Northern Ireland’s Causeway Coastal Route

Hitting the open road, passing little villages, breathing in the coastal air and being absorbed by the rolling countryside; a driving holiday may sound like something a pair of past-it parents might plan, but there’s really no better way to see a destination to its fullest. The UK & Ireland boast so many picturesque driving routes but Northern Ireland’s Causeway Coast is truly one of the most breathtaking.

Two days on the open road from Derry City/Londonderry to Belfast city brings you along the Co. Antrim coast taking in castles, temples and natural wonders, not to mention incredible food and drink.

derry, londonderry, sunrise, street, northern ireland

A recent Capital of Culture (2013), we began our driving trip by flying into Derry (as we lived in London at the time), which is both the second biggest and the most westerly city of Northern Ireland. To get your bearings, a brisk walk along the original Derry City Walls is a must, followed by a visit to the city’s centre point nearby, the Guildhall, which boasts incredible architecture and houses an interesting, interactive exhibition on the history of the Ulster Plantation and Derry’s beginnings. As two guys who grew up in the Republic of Ireland, it was even eye-opening for us to understand more of the history of English rule on the island and the beginnings, effects and lasting damage of the English Plantations. You’ll learn lots!

derry walls, viaduct, derry, londonderry, northern ireland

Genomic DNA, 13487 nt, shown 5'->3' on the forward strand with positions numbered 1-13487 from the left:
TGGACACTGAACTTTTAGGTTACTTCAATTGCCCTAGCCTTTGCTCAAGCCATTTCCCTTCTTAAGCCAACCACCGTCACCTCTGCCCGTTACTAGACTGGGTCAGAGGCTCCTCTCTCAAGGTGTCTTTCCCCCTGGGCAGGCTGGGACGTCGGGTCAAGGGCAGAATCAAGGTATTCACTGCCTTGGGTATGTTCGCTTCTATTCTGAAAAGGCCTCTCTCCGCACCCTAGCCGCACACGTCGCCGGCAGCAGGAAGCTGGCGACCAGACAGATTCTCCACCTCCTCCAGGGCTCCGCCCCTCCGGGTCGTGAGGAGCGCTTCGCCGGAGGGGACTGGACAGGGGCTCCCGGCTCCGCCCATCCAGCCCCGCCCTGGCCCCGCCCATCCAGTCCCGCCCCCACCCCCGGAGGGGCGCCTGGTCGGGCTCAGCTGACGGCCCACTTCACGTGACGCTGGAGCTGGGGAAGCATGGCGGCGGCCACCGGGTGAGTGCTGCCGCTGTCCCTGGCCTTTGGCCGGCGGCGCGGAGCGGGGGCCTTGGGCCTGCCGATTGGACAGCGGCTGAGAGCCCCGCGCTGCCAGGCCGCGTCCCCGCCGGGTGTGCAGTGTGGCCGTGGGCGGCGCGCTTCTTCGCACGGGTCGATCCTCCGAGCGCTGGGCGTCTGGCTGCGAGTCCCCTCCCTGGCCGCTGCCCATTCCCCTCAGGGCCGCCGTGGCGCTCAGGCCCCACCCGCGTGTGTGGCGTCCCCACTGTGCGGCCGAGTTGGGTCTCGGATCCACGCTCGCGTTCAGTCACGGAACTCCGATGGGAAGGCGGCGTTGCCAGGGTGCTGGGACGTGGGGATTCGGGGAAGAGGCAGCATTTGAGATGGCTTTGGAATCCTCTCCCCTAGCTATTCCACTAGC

Heading across the iconic and unusually-designed Peace Bridge, dinner was booked at the new Walled City Brewery, whose team can proudly proclaim to literally organising piss-ups in a brewery.

This craft beer emporium has a talented kitchen, its delicious menu propped up by a wide selection of local brews, unique cocktails and a globe-trotting gin menu. Afterwards, pints were supped late into the night (alongside a spot of traditional music) at popular local watering holes Blackbird. We’ve heard Sandinos is great too!

Bishop's Gate Hotel Derry, derry best hotel, derry city, derry-londonderry, derry weekend hotel, discover derry, gastrogays derry, hotels in derry, londonderry visit, short break derry hotel, visit derry hotel

Sitting just inside the city walls, the Bishop’s Gate Hotel is an ideal spot to rest your head for a night. This newly-redeveloped, plush four-star hotel is pristine, perfectly-sized and luxuriously comfortable. It’s also a purveyor of an exceptional Ulster Fry – no trip to NI would be worthy without sampling this cooked breakfast featuring ‘fadge’, more commonly known as a potato farl. Click through above to read our full post on the hotel.

Departing Derry after a far too-short trip (we’ll be back), we traced the eastern edge of Lough Foyle and arrived at the 18th century Downhill Demense.

Navigating our way through a dropping-lined walking trail bypassing hundreds of sheep we reached Mussenden Temple, set atop a north-facing cliff battered by the crashing waves of the roaring Atlantic. This is a must-stop to catch your breath and take in the beauty of the rugged coastline, which only gets more dramatic along the drive.

Perfectly placed a short drive away is the seaside town of Portstewart with one of the best seafood and shellfish restaurants in the country set right on its strand. Harry’s Shack cooks the daily catch (landed each morning on the very shore that’s a backdrop to your meal) paired with craft brews from across Ulster by the likes of Kinnegar, McIvors and Boundary.

The chowder is incredible, as is the light-as-air battered fish and chips. Be brave and order a whole fish (choices change daily) on the bone, it’s slightly more expensive than other offerings but truly is excellent value and, more importantly, the most incredible flavour. You couldn’t get a better setting or a more fitting lunch stop than this beautifully-designed seaside shack.